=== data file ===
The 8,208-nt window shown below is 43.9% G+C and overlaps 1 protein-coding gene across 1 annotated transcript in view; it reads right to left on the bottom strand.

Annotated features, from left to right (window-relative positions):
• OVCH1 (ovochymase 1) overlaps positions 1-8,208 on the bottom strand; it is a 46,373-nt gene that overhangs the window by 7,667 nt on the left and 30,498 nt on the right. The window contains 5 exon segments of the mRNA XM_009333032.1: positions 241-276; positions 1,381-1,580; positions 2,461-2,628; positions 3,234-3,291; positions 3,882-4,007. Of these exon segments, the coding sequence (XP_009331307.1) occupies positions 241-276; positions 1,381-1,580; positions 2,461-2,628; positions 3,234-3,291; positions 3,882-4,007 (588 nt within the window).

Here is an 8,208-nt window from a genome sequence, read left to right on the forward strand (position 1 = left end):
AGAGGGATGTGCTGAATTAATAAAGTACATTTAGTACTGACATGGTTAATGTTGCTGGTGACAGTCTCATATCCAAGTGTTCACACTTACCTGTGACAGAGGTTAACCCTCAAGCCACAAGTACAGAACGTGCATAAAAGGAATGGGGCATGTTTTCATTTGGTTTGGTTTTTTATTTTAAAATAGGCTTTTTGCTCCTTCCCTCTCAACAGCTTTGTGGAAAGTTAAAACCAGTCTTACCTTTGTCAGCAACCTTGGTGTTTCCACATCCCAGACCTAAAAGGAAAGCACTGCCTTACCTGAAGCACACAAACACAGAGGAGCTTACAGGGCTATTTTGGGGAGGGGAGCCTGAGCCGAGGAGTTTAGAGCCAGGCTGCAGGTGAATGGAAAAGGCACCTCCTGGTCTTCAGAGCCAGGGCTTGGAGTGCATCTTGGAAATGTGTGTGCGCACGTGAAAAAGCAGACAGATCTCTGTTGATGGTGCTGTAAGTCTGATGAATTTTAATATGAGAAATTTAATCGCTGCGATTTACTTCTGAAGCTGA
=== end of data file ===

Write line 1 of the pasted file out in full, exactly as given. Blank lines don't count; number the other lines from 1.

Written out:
The 8,208-nt window shown below is 43.9% G+C and overlaps 1 protein-coding gene across 1 annotated transcript in view; it reads right to left on the bottom strand.